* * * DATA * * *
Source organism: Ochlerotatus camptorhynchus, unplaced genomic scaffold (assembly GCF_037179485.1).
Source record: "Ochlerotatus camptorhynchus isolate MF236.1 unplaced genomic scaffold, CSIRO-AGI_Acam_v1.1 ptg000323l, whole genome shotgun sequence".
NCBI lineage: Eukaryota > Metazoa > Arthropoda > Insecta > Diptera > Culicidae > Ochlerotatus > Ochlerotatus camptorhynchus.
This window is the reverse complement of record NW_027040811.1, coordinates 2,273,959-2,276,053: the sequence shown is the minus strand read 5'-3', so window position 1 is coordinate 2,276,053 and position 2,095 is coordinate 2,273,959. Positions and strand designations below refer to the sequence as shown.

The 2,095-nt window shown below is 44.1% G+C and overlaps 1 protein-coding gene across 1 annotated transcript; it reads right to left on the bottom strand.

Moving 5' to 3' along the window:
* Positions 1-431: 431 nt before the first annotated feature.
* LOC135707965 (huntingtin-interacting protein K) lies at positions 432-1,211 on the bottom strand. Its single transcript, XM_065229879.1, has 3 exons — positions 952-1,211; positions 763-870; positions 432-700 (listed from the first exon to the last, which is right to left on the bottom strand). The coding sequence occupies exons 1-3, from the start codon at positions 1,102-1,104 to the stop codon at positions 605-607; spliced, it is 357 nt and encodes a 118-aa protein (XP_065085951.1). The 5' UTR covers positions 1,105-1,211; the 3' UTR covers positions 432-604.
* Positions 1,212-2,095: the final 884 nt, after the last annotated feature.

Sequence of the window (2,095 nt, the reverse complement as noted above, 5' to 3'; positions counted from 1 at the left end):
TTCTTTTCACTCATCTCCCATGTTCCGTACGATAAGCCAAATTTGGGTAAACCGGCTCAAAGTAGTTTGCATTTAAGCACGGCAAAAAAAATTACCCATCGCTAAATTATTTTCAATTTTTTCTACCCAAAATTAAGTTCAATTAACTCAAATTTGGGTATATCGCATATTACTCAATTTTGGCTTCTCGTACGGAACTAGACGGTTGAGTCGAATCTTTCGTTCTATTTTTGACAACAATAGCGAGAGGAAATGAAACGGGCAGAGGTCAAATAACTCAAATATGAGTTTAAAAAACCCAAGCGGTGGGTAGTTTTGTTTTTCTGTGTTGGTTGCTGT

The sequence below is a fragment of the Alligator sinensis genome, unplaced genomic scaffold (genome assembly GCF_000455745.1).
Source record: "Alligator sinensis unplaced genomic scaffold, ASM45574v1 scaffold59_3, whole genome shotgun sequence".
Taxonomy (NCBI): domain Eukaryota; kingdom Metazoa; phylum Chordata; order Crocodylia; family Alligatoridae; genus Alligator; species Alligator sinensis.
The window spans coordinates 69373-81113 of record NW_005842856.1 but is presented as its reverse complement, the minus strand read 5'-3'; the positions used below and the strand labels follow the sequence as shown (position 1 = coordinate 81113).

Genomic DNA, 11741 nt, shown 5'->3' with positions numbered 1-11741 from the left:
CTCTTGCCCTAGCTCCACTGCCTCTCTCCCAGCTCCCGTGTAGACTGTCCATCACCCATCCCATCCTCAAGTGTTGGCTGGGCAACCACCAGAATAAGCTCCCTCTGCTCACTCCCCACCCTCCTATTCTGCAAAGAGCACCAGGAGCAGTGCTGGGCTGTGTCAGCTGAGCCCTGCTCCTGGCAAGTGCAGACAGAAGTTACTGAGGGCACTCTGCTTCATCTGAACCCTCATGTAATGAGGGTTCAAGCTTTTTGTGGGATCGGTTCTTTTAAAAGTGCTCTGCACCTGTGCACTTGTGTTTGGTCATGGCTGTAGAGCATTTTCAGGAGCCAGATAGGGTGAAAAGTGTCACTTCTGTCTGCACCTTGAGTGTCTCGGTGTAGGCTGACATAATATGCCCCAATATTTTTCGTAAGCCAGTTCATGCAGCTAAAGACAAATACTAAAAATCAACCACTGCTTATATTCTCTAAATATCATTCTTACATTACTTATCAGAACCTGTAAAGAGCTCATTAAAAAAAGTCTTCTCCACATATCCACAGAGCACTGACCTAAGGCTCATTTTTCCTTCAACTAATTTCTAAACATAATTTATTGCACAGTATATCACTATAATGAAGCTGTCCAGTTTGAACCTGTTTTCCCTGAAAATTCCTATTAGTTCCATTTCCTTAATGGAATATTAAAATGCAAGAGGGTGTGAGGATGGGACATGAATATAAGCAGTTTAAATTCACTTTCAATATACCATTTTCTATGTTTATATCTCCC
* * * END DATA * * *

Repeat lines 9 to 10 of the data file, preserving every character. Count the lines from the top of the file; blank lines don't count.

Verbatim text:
* Positions 1,212-2,095: the final 884 nt, after the last annotated feature.

Sequence of the window (2,095 nt, the reverse complement as noted above, 5' to 3'; positions counted from 1 at the left end):